Praying for Those Who Govern

In obedience to the apostolic command to pray for those in authority, the Roman Missal offers four collects. These pray for Those in Public Office (no. 22), a Governing Assembly (no. 23), and the Head of State (no. 24). In addition, there is also a collect For the Nation (no. 21). Since the Missal provides only a collect in each case, these must be combined with a Mass formulary from Ordinary Time in order to fill out all the texts needed. Again, these texts might be most useful as the conclusion to the prayers of the faithful on any civic holiday, on election day itself, on inauguration day for state or federal officials, or the first day in session of a new municipal council or of a state house of representatives or senate. When used in this way, they are meant to conclude with the brief conclusion, “Through Christ our Lord.”

These four collects were present in the previous two editions of the Missal of Paul VI. The collects For the Nation (no. 21) and For a Governing Assembly (no. 23) are new and have no precedent in the Missal of 1962. The collect For the Head of State or Ruler (no. 24) bears no relationship to the previous collect For the King (no. 10). Finally, the collect For Those in Public Office (no. 22) is a rather modified version of the corresponding collect For the Civil Authorities (no. 9) in the Missal of John XXIII.

Forms III and IV of the Eucharistic Prayer for Various Needs are suggested to accompany the Mass formularies mentioned above. Form III, entitled “Jesus, the Way to the Father,” and Form IV, “Jesus, Who Went about Doing Good,” can be used in conjunction with these Mass texts at the discretion of the celebrant.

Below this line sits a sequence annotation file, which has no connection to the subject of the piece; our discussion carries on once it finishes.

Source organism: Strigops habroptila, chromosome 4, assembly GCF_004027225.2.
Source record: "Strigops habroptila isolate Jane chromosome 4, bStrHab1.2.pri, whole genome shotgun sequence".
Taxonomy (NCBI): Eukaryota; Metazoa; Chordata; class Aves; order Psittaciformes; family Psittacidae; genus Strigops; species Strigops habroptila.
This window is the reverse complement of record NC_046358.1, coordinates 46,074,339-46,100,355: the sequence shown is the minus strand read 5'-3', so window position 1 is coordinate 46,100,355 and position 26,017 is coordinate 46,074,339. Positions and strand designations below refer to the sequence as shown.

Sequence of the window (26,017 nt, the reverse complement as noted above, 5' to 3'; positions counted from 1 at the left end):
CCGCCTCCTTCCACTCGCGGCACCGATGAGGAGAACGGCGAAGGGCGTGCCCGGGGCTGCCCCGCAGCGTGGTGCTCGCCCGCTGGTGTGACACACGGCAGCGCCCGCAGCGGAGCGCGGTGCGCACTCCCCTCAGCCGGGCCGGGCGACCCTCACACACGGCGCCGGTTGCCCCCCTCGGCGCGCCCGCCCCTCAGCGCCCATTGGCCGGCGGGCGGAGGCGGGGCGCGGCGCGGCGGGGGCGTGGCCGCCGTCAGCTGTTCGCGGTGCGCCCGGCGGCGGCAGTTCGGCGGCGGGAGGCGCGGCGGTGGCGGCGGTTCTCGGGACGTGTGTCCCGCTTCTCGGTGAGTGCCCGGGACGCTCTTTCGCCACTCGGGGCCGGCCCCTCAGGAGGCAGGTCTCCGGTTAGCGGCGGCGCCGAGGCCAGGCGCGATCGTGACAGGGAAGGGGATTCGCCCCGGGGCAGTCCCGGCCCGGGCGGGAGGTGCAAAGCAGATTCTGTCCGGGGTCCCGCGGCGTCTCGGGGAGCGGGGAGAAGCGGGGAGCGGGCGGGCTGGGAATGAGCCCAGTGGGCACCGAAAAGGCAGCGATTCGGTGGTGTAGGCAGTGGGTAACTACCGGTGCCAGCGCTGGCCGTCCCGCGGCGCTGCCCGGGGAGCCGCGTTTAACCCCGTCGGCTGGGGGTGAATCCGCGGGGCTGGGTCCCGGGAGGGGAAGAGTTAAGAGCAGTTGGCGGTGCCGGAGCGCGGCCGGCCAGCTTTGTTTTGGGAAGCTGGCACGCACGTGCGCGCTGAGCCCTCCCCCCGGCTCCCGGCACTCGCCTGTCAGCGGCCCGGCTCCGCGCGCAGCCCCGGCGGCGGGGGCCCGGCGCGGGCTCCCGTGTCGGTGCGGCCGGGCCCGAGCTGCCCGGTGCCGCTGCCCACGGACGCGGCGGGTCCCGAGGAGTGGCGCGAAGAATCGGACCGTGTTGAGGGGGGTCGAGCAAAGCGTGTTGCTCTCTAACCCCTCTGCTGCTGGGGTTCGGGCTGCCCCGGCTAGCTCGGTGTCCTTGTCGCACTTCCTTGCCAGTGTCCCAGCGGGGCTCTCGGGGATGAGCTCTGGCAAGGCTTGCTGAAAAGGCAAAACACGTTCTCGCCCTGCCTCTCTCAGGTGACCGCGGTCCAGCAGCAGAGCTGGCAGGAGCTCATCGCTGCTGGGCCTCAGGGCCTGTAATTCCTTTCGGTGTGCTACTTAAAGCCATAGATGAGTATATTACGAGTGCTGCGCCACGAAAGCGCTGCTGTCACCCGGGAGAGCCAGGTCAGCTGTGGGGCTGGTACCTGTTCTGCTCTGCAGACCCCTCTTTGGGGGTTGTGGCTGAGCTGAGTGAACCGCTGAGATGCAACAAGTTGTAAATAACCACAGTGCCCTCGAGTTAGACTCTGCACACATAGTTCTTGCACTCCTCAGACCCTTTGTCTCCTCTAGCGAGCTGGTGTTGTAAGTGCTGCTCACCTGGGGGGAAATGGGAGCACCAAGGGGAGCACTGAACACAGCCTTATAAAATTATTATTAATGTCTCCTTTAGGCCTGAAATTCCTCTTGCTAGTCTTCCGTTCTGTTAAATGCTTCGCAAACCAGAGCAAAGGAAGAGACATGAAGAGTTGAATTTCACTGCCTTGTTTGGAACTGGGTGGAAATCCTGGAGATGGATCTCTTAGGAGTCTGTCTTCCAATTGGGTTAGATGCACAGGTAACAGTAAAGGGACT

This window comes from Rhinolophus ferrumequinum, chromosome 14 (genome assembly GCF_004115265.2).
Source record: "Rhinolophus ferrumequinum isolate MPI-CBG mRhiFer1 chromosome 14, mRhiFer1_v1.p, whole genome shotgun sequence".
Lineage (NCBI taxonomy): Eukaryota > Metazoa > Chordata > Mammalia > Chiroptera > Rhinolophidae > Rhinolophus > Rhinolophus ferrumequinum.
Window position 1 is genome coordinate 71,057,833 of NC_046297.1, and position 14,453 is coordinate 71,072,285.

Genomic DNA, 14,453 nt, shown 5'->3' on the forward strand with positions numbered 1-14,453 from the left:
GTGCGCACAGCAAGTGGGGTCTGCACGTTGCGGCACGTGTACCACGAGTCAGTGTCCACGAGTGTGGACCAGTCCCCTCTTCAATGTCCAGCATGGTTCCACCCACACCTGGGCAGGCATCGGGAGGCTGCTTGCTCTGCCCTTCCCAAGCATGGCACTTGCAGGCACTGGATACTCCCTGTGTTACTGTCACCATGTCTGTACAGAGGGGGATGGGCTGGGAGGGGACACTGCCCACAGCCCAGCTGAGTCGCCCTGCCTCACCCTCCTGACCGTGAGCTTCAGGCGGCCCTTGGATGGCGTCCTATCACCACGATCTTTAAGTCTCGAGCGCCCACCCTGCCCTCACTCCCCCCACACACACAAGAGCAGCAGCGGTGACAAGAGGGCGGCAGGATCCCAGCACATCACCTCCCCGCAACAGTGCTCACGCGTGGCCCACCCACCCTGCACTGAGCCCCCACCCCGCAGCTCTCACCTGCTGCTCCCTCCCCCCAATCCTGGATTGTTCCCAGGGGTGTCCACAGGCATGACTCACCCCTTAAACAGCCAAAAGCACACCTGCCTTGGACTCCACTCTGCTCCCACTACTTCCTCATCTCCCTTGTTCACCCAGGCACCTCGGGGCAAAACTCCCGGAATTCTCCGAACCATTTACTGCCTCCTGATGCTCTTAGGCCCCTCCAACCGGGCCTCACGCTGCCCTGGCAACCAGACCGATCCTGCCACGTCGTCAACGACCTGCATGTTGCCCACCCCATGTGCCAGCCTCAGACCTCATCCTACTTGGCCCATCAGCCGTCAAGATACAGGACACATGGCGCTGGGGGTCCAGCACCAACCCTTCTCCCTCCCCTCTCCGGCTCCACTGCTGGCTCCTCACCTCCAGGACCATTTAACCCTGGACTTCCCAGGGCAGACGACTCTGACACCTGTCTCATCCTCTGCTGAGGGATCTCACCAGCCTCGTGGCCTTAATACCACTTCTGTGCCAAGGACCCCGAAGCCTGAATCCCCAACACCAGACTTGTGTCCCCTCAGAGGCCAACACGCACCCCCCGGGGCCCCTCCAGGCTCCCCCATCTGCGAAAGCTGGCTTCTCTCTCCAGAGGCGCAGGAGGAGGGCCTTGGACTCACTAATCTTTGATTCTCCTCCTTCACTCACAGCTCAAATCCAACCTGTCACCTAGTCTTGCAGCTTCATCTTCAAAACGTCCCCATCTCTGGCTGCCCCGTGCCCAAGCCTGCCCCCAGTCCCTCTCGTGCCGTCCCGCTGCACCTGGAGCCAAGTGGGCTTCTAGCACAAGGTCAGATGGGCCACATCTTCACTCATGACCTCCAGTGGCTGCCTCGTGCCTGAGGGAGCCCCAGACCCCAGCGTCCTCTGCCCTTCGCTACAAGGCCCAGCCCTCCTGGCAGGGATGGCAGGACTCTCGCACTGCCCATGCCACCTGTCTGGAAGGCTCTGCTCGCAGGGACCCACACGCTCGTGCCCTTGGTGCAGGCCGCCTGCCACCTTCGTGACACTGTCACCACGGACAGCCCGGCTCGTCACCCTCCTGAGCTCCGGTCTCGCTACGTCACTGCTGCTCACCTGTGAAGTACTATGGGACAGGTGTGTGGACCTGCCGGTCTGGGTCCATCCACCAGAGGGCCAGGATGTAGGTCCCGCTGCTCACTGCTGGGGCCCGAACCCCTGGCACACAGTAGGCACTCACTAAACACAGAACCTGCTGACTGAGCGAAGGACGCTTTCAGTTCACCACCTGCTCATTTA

The baptized exercise their proper priesthood whenever they intercede before God on behalf of the needs of world. Celebrants can foster the priesthood of the baptized when they select prayers for Mass which correspond to real and present needs close to the hearts of the communities they serve. Those needs may be very local or may span the globe. By giving voice to specific persons and circumstances in need of prayer, priests can encourage the faithful to take up their priestly role of intercession before the throne of God.

For previous installments of Msgr. Caron’s An Occasion to Celebrate series, see:

Msgr. Marc B. Caron, S.T.D., is the vicar general and the moderator of the curia for the Diocese of Portland, ME. He has served as a pastor, as the director of the diocesan Office for Worship, and as a chancellor of the diocese. Most recently, he was a member of the faculty of St. John’s Seminary, Brighton, MA, where he was also director of liturgy. In 2021, he received the doctoral degree from the University of St. Mary of the Lake/Mundelein Seminary, writing on the sacramental nature of the diaconate. He is the author of a number of articles which have appeared in The Jurist, Worship, Catechumenate, and Homiletic and Pastoral Review.

Image Source: AB/Eric Parker on Flickr